st christopher held a white feather over his head, "when this feather hits the bridge,
commence battle!" he cried, in a voice not so loud as he had been using.

then as the feather was floating in the air, he and the lady guinevere stepped back into the little boat, as they did so, the saint said something that the green knight couldn't hear but that made the lady laugh.
suddenly the red knight was on him.
the green knight heard a great splash and realized that it was himself hitting the water. he came up sputtering and heard the red knight's laughter and tremendous boos and catcalls from both sides of the river, directed at himself, he supposed.
"the same old story!" he heard a voice from the rapidly dispersing crowds.

"what a sell!" came anothe voice. "what a bloody sell!"
"at least i didn't bet money this time," came a fainter voice.
joe dragged himself on to the bridge. the crowds were gone, and so was the castle. he saw the red knight rowing the little boat away, with only himself and the white queen in it.

he looked back at joe and gave him a friendly wave. the white queen's back was to joe. they disappeared into the mist.

Thursday, February 25, 2010

mistress of malvern, chapter 1

by jennifer broughton

visuals by rhoda

"i'm afraid you'll have to peel your potatoes a little faster than that in my kitchen, miss."
"your kitchen? soon enough it will be mine."
"what was that? what did you say? did you hear what she said, mrs o'hara?"
"no, i did not." mrs o'hara looked at over at catherine, who was slowly and deliberately peeling a small potato with her nose in the air. "but it was nothing very respectful, i'm sure."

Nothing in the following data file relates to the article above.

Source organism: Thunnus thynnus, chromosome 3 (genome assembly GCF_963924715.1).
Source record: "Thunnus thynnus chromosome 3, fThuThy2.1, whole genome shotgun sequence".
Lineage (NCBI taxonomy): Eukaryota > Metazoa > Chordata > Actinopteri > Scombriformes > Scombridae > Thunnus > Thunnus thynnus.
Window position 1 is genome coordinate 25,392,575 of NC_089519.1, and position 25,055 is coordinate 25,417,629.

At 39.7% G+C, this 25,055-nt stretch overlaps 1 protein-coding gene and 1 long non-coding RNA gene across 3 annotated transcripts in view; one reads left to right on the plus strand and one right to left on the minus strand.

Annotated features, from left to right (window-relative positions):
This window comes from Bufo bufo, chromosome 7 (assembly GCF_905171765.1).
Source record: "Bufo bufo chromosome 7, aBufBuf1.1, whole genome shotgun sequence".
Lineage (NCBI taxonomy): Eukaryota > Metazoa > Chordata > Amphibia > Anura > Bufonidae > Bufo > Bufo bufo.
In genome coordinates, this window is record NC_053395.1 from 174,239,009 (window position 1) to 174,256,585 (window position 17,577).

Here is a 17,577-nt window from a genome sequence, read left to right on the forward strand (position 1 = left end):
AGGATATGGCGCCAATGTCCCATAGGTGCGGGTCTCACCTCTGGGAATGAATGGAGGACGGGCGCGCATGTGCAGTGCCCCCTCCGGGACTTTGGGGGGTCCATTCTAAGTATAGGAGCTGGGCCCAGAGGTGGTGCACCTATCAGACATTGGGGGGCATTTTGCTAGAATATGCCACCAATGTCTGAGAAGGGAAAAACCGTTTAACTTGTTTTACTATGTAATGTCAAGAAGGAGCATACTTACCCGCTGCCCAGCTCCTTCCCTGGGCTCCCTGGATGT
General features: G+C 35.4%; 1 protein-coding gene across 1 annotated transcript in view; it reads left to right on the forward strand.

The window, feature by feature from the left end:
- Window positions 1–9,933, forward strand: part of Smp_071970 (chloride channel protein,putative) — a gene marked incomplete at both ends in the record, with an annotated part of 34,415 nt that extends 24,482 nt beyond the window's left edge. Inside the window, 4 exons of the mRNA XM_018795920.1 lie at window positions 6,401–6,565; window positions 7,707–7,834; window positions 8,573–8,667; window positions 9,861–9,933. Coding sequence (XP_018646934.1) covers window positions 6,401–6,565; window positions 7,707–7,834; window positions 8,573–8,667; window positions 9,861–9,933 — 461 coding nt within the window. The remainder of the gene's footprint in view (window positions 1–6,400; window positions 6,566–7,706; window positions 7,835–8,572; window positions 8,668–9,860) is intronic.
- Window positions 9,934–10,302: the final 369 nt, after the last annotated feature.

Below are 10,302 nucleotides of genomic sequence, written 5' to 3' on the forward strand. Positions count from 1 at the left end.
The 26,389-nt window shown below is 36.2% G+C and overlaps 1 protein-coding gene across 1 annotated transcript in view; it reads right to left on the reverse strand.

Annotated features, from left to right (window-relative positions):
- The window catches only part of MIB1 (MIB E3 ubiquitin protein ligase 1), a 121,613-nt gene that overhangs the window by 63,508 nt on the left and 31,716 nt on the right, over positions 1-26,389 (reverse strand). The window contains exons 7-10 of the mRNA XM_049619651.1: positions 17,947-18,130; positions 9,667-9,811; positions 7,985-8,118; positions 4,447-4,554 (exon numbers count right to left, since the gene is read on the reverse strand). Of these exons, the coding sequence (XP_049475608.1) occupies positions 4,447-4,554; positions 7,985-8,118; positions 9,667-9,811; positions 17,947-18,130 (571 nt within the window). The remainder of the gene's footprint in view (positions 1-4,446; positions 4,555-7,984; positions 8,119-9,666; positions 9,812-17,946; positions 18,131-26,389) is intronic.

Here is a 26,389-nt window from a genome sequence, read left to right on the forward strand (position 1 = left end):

"i said," catherine repeated, " and i will say it again, louder this time, that i mean to be mistress of malvern, and that everything in it , including this kitchen and its denizens, will be mine."
mrs jackson and mrs o'hara both laughed.
"how long has it been, mrs o'hara, since we listened to such nonsense?

"oh, let me see, it must be all of three weeks at least. what was her name, the big redheaded one?"
"of course, how could i have forgotten?" neither mrs jackson nor mrs o'hara missed a beat in their potato peeling as they talked.
"sadie meant to be mistress of malvern too," mrs jackson said to catherine. when catherine paused in her peeling to consider her answer, mrs jackson grabbed her wrist and put her hand with the knife against the potato in her other hand. "don't you want to know what happened to her?"
"not particularly." catherine languidly peeled the potato. "i don't see what it has to do with me."
"we put her on the high road to liverpool," said mrs o'hara. "she may be on it yet."

"bully for her."
mrs jackson and mrs o'hara laughed some more.
"she has quite the vocabulary, did you notice?" mrs jackson said. "did you hear what she referred to us as?"
"no, i must have missed it."
"she called us denizens."
"oh my. where did you learn a word like that. miss? from some drunken preacher walking the high road?'
catherine flushed. "i don't walk the high road, madam." she replied evenly. "and i don't associate with either drunks or preachers."
the two older women looked at each other. " i can believe that last part, at any rate," said mrs o'hara. "about not associating with preachers."
"well," mrs jackson observed judiciously, "there are some who don't hold with preachers, but nonetheless read their scripture. no doubt miss here belongs to that congregation."

catherine ignored this and peeled her potato a little more vigorously.
"do you belong to that congregation, miss?" mrs jackson persisted.
catherine put her nose a little higher in the air, causing her to miss her potato completely with the next swipe of her knife.
the two old women roared with laughter at this. "can't even peel a potato, and yet she has the wherewithal to disrespect her elders," observed mrs o'hara.
"where do they get them these days?" mrs jackson responded. "pretty soon the potatoes will be lying in the fields, because there won't be anybody who knows how to peel them. then starvation will overtake the land , and the last days will be upon us."